Thursday, June 26, 2008

Marinating Your Head

Lauren wrote to me after seeing an HBO documentary "Painting with Words" about writer David McCullough (I haven't watched it yet.) One of the phrases she recounted that David uses in describing his creative process is "marinating your head" -- soaking up atmosphere and inspiration before beginning projects. What a great analogy and how appropriate to the way I work.

Obviously two whirlwind days cruising through NYC and two amazing museums, the Metropolitan AND MoMa created a wonderful marinade. Enjoying time with my son, who also loves art , seeing his new apartment and neighborhood and taking several long walks through Central Park added to the pleasure of the trip. I made up for the loss of sleep with long naps yesterday and today am heading up to my studio to steam and wash out two pieces of silk, then lay out and print several more to process tomorrow. Making new cloth is the name of the game this summer, along with experimenting with calligraphy symbols and then incorporating some onto the cloth surfaces in some way.

One piece that I printed (the yellowish-orange places are the dried resist) is much darker than the other one.

Both the lighter and darker values will be quite useful. I'm interested to see how the resist marks look once they're steamed and rinsed. I'll screen text and paint language marks on these surfaces for new Pages constructions.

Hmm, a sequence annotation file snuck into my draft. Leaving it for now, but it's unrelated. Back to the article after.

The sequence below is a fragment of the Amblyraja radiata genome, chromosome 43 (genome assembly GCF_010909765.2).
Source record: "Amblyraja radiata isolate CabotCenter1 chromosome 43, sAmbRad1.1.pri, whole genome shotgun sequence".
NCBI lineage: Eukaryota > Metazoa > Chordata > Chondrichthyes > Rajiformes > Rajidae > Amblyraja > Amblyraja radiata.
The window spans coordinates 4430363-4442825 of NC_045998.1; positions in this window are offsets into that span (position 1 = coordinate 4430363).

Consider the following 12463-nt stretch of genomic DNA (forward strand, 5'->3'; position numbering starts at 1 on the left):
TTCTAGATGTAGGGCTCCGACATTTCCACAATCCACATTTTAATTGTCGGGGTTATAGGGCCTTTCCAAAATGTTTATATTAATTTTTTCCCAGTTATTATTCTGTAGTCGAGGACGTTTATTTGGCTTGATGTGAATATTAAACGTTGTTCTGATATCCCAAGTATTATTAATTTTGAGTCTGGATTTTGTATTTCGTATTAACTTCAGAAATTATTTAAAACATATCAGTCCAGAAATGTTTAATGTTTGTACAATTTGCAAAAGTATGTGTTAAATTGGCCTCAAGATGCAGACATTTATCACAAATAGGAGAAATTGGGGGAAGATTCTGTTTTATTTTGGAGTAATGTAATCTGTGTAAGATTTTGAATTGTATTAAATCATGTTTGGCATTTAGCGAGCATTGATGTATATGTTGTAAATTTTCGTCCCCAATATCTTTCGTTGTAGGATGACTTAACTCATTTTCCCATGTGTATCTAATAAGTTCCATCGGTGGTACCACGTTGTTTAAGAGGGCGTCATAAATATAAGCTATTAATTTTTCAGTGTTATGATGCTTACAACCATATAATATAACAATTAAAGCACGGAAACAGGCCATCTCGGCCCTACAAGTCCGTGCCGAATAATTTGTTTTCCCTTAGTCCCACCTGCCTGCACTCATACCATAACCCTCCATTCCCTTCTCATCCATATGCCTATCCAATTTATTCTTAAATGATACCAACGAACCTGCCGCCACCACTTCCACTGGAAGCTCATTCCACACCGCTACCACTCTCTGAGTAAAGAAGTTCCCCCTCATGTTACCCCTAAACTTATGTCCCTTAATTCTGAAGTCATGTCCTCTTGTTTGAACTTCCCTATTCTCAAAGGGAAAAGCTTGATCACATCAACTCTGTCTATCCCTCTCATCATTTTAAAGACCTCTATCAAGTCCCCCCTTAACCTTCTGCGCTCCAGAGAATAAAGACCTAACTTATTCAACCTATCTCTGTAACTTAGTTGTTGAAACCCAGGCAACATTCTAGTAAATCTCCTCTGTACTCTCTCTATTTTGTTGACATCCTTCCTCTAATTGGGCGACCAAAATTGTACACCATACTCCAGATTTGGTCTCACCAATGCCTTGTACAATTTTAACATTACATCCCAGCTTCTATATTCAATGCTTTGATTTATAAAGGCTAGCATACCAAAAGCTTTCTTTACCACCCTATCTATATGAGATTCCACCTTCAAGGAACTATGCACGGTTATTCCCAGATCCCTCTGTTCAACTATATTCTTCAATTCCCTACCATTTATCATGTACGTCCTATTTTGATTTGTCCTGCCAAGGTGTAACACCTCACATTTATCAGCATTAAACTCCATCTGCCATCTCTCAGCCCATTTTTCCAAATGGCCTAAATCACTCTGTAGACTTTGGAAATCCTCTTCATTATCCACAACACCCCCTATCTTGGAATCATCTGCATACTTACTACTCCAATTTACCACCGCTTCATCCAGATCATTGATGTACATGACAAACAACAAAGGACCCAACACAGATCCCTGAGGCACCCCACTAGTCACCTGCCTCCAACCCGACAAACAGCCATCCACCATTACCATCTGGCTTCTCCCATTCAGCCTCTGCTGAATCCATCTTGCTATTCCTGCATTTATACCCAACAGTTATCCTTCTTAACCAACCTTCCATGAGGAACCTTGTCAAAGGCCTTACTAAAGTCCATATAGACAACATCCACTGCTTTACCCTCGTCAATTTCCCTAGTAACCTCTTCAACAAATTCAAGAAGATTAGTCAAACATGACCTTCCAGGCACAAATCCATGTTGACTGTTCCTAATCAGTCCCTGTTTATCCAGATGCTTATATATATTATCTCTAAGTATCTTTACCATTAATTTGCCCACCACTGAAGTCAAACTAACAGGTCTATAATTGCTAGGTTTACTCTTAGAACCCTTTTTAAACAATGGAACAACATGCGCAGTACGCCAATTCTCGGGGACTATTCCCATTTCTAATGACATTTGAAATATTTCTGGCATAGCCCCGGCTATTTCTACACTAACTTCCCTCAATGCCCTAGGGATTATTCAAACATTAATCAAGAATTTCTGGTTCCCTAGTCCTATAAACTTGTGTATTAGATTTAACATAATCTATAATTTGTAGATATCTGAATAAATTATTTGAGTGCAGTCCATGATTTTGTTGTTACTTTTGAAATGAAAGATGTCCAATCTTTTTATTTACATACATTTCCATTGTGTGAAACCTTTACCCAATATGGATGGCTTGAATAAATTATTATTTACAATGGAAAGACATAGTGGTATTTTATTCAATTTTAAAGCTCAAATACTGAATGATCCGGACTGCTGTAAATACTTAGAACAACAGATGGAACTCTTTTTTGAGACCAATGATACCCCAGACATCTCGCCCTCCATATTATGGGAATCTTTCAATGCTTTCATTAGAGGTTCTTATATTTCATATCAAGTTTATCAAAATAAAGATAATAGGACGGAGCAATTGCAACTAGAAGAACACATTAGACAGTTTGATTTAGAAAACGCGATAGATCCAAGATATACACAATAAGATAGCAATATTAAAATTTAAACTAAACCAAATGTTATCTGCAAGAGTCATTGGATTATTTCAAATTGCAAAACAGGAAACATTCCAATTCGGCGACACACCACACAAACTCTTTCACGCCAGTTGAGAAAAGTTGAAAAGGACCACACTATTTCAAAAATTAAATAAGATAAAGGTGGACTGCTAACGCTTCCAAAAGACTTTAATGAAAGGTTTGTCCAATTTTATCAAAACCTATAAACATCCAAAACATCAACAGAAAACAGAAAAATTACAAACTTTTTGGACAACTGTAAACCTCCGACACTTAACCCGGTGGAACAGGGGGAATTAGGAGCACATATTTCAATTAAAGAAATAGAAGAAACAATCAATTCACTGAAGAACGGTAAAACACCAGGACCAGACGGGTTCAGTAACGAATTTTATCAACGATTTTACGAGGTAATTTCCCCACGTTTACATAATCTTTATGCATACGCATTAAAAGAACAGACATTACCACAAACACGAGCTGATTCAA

My trip to NYC also offered me an early morning hour to sit quietly in the second floor Barnes and Noble cafe' overlooking Fifth Avenue, where I people watched and sketched out several new ideas for Pages constructions. Getting an image in my mind of how I can put the elements together in a new way increases my eagerness to get back to work.

Another happy bit of news arrived via e-mail while I was away -- my class, Experimental Painted Textiles, at the Memorial Art Gallery, has enough students enrolled for the three afternoon class on July 14-16. I plan to use different types of resists for creating textural marks in each of the three sessions. We'll work with cut and torn paper, then water soluble liquid and soy wax resist. The goal of the class is to become more familiar with fabric painting and to translate marks and patterns from nature onto cloth surfaces. If you live in the Rochester, NY area, check out the workshop description at

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